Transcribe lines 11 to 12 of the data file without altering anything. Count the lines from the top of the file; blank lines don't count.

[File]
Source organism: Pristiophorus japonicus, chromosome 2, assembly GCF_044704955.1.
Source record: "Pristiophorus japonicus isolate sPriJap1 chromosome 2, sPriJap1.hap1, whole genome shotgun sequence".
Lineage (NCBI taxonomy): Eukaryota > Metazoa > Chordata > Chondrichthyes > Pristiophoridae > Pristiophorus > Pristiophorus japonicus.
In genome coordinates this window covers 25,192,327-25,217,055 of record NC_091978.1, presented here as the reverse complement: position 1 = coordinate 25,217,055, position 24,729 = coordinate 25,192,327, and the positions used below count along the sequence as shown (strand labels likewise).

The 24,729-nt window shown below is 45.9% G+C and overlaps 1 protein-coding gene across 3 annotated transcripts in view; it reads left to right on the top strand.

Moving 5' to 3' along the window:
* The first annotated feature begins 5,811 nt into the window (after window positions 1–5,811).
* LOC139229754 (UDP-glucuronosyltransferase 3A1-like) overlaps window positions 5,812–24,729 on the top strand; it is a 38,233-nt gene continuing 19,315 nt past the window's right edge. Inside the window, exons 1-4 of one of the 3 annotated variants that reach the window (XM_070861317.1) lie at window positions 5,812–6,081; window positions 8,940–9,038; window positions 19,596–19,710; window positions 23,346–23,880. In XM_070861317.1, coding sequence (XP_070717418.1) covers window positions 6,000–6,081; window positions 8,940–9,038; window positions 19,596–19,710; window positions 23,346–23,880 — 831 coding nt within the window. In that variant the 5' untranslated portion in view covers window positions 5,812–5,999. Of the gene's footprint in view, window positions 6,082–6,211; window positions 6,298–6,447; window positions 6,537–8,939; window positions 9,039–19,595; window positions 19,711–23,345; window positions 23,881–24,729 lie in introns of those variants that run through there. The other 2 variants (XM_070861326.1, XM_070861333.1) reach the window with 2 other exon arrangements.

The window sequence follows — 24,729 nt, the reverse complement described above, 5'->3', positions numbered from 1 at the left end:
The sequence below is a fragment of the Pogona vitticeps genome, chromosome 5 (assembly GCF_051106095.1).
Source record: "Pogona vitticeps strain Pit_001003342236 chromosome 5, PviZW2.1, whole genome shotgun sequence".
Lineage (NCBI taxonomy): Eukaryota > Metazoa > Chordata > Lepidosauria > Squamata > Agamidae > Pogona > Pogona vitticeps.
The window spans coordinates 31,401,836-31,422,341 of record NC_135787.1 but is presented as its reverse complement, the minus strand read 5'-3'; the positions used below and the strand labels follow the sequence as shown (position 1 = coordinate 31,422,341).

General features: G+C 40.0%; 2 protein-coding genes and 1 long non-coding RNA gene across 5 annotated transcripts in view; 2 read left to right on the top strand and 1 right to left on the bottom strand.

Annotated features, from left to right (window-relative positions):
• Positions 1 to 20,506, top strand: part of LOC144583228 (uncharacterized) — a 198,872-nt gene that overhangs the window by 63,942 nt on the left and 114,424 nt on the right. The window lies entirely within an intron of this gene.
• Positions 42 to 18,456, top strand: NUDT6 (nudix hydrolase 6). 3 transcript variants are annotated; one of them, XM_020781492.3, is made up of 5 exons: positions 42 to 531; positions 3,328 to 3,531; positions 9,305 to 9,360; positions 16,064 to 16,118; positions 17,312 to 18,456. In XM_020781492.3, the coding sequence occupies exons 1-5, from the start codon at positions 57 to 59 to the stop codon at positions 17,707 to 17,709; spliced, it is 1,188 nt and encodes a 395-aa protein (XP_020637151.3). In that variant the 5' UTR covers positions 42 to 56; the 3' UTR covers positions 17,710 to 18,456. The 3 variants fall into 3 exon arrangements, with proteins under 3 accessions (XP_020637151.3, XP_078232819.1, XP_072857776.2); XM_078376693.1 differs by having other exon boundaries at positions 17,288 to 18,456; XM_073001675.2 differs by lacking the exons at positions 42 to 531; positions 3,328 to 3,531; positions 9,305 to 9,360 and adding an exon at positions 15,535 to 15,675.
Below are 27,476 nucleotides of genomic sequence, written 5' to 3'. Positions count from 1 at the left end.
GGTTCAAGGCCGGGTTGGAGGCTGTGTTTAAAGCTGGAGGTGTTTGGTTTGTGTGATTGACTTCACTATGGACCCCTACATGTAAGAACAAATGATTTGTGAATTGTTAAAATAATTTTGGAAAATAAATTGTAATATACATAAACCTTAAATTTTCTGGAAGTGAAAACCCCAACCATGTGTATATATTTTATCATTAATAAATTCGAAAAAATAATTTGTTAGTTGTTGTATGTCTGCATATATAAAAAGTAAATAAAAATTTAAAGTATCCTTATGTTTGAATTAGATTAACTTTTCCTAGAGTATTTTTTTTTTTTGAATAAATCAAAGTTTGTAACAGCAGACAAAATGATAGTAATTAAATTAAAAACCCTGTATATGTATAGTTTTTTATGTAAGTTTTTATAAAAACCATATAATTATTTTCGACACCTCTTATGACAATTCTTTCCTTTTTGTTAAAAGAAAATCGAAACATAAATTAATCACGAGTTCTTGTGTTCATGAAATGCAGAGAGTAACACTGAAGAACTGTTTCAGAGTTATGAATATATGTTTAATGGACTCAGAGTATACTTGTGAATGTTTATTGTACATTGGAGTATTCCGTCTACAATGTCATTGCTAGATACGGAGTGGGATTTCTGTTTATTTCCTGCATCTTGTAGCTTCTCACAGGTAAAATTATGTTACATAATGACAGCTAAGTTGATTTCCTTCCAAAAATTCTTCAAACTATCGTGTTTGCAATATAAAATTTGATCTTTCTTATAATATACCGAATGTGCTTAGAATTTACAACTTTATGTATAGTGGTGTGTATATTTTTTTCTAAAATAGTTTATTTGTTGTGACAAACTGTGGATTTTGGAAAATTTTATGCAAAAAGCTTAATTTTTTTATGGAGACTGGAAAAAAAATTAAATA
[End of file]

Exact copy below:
Source record: "Pogona vitticeps strain Pit_001003342236 chromosome 5, PviZW2.1, whole genome shotgun sequence".
Lineage (NCBI taxonomy): Eukaryota > Metazoa > Chordata > Lepidosauria > Squamata > Agamidae > Pogona > Pogona vitticeps.